6. A microphone system comprising a plurality of closely spaced-apart microphones arranged to form first and second microphone groups, an output circuit, first channel means for combining the outputs of said first and second groups with opposite polarity and applying the combined signal output thereof to said output circuit, second channel means for combining the outputs of said first and second groups with the same polarity and for applying the combined signal output thereof to said output circuit, said first channel comprising filter means for passing signals only below a predetermined frequency and said second channel comprising means for passing signals only above said predetermined frequency, whereby said microphone system operates on a difference principle below said predetermined frequency and on an interference principle above said predetermined frequency.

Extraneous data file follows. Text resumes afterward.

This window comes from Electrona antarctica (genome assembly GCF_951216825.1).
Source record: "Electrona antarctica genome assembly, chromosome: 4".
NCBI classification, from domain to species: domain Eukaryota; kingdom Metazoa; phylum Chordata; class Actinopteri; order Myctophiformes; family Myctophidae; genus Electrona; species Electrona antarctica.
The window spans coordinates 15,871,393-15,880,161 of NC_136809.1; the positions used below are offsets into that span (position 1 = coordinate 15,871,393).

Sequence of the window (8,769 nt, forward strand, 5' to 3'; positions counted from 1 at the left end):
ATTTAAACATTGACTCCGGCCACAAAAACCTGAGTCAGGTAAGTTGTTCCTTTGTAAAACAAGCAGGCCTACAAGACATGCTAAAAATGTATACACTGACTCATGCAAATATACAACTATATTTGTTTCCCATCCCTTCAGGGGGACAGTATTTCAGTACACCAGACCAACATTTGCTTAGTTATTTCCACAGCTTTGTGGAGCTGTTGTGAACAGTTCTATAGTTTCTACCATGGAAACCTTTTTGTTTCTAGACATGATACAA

7. The system of claim 6, in which microphones of said first and second groups are in the same plane, and said microphones of said second group surround those of said first group.
6 References Cited UNITED STATES PATENTS 2,301,744 10/1942 Olson 179-1 2,305,599 12/1942 Bauer 1791 3,204,031 8/1965 Gorike et a1 1791 KATHL'EEN H. CLAFFY, Primary Examiner.
R. P. TAYLOR, Assistant Examiner.